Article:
The prospect of higher U.S. interest rates influenced EPFR-tracked Bond Funds flows strongly during the week ending May 2, with investors cutting their exposure to all regions outside the United States. Redemptions from Global and Emerging Markets Bond Funds hit 10- and 11-week highs, respectively. Asia Pacific Bond Funds posted outflows for the 11th straight week and Europe Bond Funds saw $300 million redeemed.
Highlighting this newfound desire to avoid fighting the Fed and the implications of its tightening bias is the popularity of U.S. Government Bond Funds. According to EPFR sister company TrimTabs Investment Research, “Fund flows suggest institutional investors were dialing back risk pretty aggressively in April. Moreover, the flow winners were Treasury funds even though they delivered the worst performance of any major bond category ...Treasury bond ETFs hauled in over $6 billion, the biggest inflow since January 2016, with inflows on all but one trading day.”
Flows to U.S. Bond Funds again favored those with short duration (0 to 4 years) mandates. Short Term Mixed Funds recorded the week’s biggest inflow in cash terms and Short Term U.S. Government Bond Funds inflows as a percent of assets under management terms. Retail investors were net redeemers from U.S. Bond Funds for the sixth consecutive week and foreign currency-denominated flows were negative for the 23rd time in the past 25 weeks.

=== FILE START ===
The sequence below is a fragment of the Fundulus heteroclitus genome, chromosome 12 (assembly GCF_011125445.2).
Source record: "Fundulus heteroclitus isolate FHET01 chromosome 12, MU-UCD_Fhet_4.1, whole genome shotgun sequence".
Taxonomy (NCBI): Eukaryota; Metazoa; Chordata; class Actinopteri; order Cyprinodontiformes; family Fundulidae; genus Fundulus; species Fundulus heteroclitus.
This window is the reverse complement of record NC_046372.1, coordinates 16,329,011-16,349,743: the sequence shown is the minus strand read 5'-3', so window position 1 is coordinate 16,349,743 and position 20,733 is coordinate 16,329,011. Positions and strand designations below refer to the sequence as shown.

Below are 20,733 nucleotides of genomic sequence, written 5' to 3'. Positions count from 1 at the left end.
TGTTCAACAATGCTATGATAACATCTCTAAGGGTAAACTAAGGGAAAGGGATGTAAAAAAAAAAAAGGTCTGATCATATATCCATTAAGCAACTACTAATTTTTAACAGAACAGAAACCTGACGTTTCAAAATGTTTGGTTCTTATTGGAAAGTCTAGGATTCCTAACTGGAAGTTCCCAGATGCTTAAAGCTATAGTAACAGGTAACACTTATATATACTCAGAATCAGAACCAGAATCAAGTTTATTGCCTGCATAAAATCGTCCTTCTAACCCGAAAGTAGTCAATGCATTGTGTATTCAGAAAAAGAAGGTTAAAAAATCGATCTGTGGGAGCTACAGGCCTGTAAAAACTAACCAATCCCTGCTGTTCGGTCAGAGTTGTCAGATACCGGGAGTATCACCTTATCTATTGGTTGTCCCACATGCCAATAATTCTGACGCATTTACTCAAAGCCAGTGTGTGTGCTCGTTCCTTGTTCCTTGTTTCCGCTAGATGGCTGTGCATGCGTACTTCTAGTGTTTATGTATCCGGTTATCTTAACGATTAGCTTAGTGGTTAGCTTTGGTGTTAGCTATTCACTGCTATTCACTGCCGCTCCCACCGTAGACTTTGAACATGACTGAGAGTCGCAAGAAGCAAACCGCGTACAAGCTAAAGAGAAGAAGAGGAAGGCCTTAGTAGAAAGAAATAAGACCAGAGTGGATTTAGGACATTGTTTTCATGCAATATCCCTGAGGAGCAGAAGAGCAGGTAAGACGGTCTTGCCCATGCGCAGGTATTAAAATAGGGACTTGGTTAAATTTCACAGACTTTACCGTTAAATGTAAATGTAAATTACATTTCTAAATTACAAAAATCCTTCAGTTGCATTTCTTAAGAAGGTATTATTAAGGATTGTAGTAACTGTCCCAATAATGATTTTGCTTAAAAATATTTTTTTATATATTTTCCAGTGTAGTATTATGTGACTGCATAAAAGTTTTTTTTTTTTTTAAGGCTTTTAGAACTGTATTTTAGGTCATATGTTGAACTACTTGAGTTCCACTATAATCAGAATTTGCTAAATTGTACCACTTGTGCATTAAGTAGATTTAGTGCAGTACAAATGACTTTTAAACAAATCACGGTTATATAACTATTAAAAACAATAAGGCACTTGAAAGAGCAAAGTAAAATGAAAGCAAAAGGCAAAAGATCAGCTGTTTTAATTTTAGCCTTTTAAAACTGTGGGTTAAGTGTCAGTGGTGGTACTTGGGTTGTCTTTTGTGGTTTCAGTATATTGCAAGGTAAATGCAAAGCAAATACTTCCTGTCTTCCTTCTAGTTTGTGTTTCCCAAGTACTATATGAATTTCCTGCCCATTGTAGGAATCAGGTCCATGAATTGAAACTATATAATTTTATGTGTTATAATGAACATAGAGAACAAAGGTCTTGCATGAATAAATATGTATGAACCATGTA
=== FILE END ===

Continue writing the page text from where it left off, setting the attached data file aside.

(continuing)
A tough week for Emerging Markets Bond Funds saw over $1 billion flow out of those with hard currency mandates and EM High Yield Bond Funds post their eighth consecutive outflow. Swimming against the general tide, however, were China Bond Funds, which extended their longest inflow streak since 4Q14 as investor commitments hit an 11-week high. Some of that reflects growing use of the “bond connect” framework established last year to boost foreign participation and some is due to the need of domestic investors to find a home for money, which is harder to send overseas or park in high-yielding but unregulated wealth management products. Diversified fund managers are more cautious: China's allocation among Asia ex-Japan Bond Funds, which peaked in 4Q15 at over 31 percent, has been holding around the 25 percent level for the past two years.
Investors pulled money out of Europe Bond Funds for the second week running on the heels of the European Central Bank’s April policy meeting. Fears that rising U.S. interest rates will begin to pull European yields higher and expectations that the ECB will wrap up its current quantitative easing program this year are prompting a reassessment of the current risk/reward balance, especially given the tightening of spreads this year between core and peripheral eurozone sovereign issuers.
Appetite for multi-asset exposure has rebounded, with flows into Total Return Bond Funds climbing to a nine-week high and Balanced Funds recording their fourth inflow in the past five weeks.